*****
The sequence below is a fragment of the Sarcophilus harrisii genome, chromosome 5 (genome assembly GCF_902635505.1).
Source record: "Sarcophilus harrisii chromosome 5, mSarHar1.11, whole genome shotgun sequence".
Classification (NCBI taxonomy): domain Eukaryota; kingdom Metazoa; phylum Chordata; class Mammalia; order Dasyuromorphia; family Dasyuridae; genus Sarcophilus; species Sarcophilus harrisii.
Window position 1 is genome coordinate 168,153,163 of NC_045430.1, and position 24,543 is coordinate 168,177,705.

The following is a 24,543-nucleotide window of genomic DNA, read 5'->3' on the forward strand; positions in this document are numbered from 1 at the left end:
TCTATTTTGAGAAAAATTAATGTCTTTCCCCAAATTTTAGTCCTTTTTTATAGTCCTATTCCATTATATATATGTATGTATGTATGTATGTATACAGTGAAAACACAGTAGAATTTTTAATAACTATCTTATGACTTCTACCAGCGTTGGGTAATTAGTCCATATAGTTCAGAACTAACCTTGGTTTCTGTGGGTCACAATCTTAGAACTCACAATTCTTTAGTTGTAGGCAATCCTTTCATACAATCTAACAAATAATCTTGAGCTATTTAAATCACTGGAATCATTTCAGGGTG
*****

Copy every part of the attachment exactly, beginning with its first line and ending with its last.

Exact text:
The sequence below is a fragment of the Sarcophilus harrisii genome, chromosome 5 (genome assembly GCF_902635505.1).
Source record: "Sarcophilus harrisii chromosome 5, mSarHar1.11, whole genome shotgun sequence".
Classification (NCBI taxonomy): domain Eukaryota; kingdom Metazoa; phylum Chordata; class Mammalia; order Dasyuromorphia; family Dasyuridae; genus Sarcophilus; species Sarcophilus harrisii.
Window position 1 is genome coordinate 168,153,163 of NC_045430.1, and position 24,543 is coordinate 168,177,705.

The following is a 24,543-nucleotide window of genomic DNA, read 5'->3' on the forward strand; positions in this document are numbered from 1 at the left end:
TCTATTTTGAGAAAAATTAATGTCTTTCCCCAAATTTTAGTCCTTTTTTATAGTCCTATTCCATTATATATATGTATGTATGTATGTATGTATACAGTGAAAACACAGTAGAATTTTTAATAACTATCTTATGACTTCTACCAGCGTTGGGTAATTAGTCCATATAGTTCAGAACTAACCTTGGTTTCTGTGGGTCACAATCTTAGAACTCACAATTCTTTAGTTGTAGGCAATCCTTTCATACAATCTAACAAATAATCTTGAGCTATTTAAATCACTGGAATCATTTCAGGGTG